Why Flirting With You Doesn’t Make Me A Pricktease
Emmy Fisher | On 05, Sep 2013
I’m sitting at a table in a bar, laughing with two of my girlfriends. As I get up to go and get some more drinks in, I notice a guy moving in the same direction, leaving his group of friends and also going to wait at the bar. We get talking, share a joke about the terrible music that’s playing, and he asks if he and his friends could come and join us. After asking my friends if they’re cool with that, I say sure, why not.
I’m not out to find a boyfriend. I’m not even out to find someone to have a night of passion with; I’m just here to have fun with my girlfriends. There’s no motive behind me saying yes to him, and I’m not picking up on any subtext from him. As far as I’m concerned, it’s just fun to meet new people to hang out with.
As the night wears on and we have a few more drinks, we get talking more and find we have a few things in common – our defiant love of pineapple on pizza, for one thing. He’s moved from opposite me to next to me in the booth, and he’s leaning in toward me to hear what I’m saying above the music. I make him laugh with a story about my next door neighbour’s drunken gardening antics and our eyes meet for a couple of heartbeats too long.
Later on, as a group we all go dancing. He stays close to me and we are in fits of giggles as we watch one of his friends drunkenly attempt to streetdance. Suddenly he pulls me in close, stares intently into my eyes and says, “Can I have your number? I’d love to see you again.” I explain that I have a boyfriend so if we meet, it has to be platonic. Suddenly his face changes from an open and relaxed expression to one of pure anger. “Fucking pricktease” he mutters, and pushes past me, disappearing into the crowd.
This is not the first time I’ve experienced something like this. This situation, in various forms, has occurred countless times to women everywhere. So I flirted with him a little … but so what? Flirting is just a form of social play for grown-ups. The definition: “to behave or act amorously without emotional commitment.” Flirting is not always a prelude to sex; it is an enjoyable social activity in its own right.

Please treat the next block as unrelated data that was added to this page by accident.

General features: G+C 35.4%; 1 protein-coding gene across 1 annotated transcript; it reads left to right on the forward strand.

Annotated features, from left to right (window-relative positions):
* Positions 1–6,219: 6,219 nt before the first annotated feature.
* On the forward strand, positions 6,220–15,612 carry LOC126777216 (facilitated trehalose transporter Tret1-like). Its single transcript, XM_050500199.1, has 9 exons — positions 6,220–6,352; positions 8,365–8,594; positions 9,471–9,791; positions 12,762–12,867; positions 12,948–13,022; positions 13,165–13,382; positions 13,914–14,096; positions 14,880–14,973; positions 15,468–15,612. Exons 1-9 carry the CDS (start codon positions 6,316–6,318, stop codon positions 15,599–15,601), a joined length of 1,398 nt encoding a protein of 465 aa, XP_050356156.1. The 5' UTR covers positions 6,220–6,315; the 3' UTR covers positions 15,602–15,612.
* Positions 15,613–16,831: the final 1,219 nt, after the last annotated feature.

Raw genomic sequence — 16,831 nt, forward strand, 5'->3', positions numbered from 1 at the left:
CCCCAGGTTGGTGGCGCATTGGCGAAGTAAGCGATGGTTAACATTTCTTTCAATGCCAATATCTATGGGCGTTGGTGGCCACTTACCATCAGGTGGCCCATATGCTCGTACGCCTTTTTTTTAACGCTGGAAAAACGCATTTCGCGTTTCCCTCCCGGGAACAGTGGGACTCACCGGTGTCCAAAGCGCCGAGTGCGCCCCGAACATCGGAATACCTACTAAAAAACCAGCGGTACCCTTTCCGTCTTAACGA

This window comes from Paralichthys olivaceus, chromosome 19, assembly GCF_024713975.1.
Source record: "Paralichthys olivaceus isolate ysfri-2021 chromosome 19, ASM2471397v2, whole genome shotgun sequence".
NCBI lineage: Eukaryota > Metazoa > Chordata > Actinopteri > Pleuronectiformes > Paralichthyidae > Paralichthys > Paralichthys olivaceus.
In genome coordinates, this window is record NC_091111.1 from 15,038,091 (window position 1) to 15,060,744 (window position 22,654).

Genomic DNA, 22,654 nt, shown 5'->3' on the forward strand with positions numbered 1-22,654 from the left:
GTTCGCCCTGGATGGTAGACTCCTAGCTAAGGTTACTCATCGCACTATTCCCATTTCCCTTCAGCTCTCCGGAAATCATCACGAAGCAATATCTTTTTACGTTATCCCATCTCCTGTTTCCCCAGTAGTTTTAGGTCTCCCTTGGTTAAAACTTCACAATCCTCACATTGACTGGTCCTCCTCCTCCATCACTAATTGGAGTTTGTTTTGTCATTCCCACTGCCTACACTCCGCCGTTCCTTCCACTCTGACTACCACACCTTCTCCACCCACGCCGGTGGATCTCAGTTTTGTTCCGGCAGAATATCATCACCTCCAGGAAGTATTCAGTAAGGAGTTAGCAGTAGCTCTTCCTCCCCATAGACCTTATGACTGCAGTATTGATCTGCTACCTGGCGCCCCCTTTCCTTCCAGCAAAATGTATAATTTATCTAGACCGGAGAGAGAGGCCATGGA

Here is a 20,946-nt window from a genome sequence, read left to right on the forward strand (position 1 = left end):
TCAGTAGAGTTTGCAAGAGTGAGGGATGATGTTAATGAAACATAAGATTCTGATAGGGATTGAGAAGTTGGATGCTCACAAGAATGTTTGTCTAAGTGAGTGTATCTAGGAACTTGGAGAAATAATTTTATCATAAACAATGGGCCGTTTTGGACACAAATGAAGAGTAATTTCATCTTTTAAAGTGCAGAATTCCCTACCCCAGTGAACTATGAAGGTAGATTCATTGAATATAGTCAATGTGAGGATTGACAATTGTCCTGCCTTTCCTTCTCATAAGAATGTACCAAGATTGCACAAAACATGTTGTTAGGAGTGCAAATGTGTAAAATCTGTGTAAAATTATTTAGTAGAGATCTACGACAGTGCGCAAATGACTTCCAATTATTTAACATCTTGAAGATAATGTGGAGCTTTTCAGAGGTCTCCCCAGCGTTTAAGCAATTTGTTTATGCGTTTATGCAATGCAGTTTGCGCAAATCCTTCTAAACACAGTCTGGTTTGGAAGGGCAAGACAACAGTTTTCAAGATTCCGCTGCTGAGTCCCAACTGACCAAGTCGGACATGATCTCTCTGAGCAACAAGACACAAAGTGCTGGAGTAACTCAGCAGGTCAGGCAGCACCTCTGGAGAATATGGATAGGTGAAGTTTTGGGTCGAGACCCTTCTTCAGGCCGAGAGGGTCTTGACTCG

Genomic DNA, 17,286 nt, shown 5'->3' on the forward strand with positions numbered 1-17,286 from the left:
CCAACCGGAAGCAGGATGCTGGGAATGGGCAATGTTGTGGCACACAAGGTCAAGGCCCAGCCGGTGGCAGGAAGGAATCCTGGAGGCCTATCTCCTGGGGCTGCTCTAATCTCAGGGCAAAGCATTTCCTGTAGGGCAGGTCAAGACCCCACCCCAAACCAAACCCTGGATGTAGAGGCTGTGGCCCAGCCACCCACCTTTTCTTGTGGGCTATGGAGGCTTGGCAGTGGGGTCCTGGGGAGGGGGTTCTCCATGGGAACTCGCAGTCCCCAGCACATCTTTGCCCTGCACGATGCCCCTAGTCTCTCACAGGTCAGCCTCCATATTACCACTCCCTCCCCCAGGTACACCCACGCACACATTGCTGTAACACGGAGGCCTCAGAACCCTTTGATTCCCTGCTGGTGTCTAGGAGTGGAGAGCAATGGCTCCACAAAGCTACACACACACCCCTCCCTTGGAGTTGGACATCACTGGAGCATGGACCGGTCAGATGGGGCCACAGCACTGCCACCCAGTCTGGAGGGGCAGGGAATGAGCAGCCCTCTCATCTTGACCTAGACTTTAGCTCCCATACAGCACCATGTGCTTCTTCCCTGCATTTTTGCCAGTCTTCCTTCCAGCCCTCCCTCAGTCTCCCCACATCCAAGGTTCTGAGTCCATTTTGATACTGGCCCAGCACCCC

How many times have you heard someone refer to a man as “a bit of a flirt” or a “ladies man?” If casual flirting is OK for men, why is there such a double standard when it comes to women flirting? Not once during our interaction did I suggest that I wanted to progress our relationship past platonic friendship. Not once did I say to him, explicitly or otherwise, “I’m going to have sex with you tonight.” And even if I had, if at the end of the night I decided I didn’t want to after all, I would still not be deserving of abusive language and an angry dismissal. I thought we were having fun, that we were on a similar wavelength, that we were having a laugh and a flirt and that was all. Apparently I was wrong. Again.
So why do I experience such a miscommunication when it comes to flirting? Well it seems I’m not alone, for one thing. Misunderstanding the intentions behind flirting is very common regardless of gender. The problem with flirting is that it often relies on non-verbal signals, such as increased eye contact or a subtle brush of fingers while passing a drink. Compared with other arenas of social behaviour, the intentions behind these behaviours may be unclear. If you rest your hand on my forearm while we’re talking to initiate physical contact with me and create physical intimacy, but when I do the same thing, I do it to reassure you and show I care about whatever you are talking about, then our understanding of the same behaviour is very different. And that affects our perception of our future interactions, and our feelings about our relationship.